KUWAIT CITY (AFP) – UAE telecom giant Etisalat said Thursday it has offered to buy 46 percent of Kuwait’s largest mobile operator Zain and the company’s leading private investor welcomed the move.
“Etisalat has submitted a preliminary conditional offer to buy a 46-percent stake of Zain for an amount of 1.7 dinars (5.97 dollars) per share,” the company said in a statement posted on Abu Dhabi Securities Exchange.
This is the first official confirmation of the size and price of the stake which is estimated to be worth 10.5 billion dollars based on the available outstanding shares of Zain.
“We would like to emphasise that no final agreement has been reached at this point in time as this offer depends on the fulfillment of specific requirements and conditions,” the Etisalat statement said.
The largest private investor in Zain welcomed the offered price saying it is suitable for the two parties.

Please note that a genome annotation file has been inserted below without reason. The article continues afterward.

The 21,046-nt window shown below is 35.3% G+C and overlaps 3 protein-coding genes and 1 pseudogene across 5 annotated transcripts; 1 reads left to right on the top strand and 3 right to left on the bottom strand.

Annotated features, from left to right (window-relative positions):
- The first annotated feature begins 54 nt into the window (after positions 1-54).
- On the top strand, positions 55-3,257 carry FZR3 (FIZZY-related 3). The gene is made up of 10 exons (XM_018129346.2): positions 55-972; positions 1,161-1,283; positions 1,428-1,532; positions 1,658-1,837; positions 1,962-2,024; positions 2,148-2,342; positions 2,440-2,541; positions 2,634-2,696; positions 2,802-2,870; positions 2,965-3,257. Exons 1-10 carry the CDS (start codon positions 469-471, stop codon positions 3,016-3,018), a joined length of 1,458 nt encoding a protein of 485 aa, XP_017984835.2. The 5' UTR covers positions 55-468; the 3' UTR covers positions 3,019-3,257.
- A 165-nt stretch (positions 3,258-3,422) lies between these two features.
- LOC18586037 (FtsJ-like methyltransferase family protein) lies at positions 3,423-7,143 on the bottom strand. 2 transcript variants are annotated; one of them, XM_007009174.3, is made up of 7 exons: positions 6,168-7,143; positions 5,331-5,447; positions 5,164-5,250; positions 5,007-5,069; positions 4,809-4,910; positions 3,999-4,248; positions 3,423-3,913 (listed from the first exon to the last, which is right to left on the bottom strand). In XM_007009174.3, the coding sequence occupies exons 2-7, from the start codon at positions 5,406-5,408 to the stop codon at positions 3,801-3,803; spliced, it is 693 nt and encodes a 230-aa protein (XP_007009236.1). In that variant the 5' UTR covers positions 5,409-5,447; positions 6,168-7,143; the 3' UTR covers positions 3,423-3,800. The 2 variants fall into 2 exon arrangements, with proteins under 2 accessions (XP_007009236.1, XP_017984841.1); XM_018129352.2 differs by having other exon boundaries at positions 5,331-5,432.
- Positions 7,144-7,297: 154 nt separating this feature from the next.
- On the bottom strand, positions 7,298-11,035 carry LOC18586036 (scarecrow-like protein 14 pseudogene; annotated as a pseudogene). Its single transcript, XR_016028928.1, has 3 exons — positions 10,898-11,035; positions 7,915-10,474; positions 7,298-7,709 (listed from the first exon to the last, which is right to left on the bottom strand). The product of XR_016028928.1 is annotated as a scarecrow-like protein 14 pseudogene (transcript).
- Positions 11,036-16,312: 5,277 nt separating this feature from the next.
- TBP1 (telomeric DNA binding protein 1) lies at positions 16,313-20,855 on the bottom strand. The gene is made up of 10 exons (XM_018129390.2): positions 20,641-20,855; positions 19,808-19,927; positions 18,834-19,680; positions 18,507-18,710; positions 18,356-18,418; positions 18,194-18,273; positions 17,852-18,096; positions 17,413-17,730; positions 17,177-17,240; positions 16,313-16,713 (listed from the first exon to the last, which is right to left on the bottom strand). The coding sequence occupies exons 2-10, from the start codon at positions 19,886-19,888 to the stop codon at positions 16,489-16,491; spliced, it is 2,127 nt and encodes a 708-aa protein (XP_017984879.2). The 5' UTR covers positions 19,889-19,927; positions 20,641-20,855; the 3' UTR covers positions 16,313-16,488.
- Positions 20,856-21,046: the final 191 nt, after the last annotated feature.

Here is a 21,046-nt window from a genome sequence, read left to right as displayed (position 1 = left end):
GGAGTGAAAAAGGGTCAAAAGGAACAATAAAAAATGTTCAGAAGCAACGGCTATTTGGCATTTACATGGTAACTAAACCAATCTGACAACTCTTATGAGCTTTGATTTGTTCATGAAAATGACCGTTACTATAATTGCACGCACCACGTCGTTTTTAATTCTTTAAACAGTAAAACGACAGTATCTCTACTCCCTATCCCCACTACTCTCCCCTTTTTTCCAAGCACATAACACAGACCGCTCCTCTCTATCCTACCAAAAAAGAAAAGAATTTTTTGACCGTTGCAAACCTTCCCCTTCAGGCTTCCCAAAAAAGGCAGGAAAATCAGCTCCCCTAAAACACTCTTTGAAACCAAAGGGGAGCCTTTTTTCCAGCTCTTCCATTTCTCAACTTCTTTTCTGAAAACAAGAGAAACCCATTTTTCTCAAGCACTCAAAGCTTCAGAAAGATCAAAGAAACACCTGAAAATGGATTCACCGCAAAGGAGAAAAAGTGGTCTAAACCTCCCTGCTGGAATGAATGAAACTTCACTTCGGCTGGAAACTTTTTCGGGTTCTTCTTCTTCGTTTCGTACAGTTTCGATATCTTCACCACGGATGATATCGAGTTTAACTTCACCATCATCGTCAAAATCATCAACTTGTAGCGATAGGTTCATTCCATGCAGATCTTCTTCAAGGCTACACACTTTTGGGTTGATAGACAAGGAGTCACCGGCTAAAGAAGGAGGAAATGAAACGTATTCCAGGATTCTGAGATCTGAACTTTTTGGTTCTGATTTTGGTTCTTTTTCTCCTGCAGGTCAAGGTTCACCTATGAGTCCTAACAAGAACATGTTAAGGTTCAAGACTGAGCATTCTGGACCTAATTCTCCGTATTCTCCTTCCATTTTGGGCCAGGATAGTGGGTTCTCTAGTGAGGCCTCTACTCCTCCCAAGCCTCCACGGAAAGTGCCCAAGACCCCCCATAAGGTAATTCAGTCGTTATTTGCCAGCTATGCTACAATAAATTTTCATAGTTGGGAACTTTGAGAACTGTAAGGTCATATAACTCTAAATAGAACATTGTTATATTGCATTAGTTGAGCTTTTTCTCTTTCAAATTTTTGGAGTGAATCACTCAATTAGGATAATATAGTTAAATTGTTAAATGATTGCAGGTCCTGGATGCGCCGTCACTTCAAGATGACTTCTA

“We are pleased with offered price because it is good and suitable for both sides,” Nasser al-Khorafi, chairman of the Khorafi Group, was quoted as saying by Kuwait’s Al-Qabas newspaper.
The Khorafi Group has a direct ownership of 12.7 percent of Zain but its share is believed to be more than 20 percent if indirect stakes are taken into account.
The 46 percent is a controlling stake in Zain since 10 percent of its equity are in treasury shares which do not have voting power.
Stocks of Zain, the largest capitalised listed firm on the Kuwait Stock Exchange with 20 billion dollars, were suspended on Thursday pending the availability of details on the sale.
In March, Zain sold its operations in 15 African nations to India’s Bharti Airtel for 10.7 billion dollars, netting a profit of more than three billion dollars from the deal.
Besides Kuwait, Zain operates in Saudi Arabia, Bahrain, Jordan, Iraq, Lebanon, Sudan and Morocco.
The Kuwaiti government holds a 24.6 percent stake in the firm, which currently has more than 30 million clients.
Before striking the deal with Bharti, Zain held unsuccessful negotiations with an Indo-Malaysian consortium to sell 46 percent of the company for about 14 billion dollars.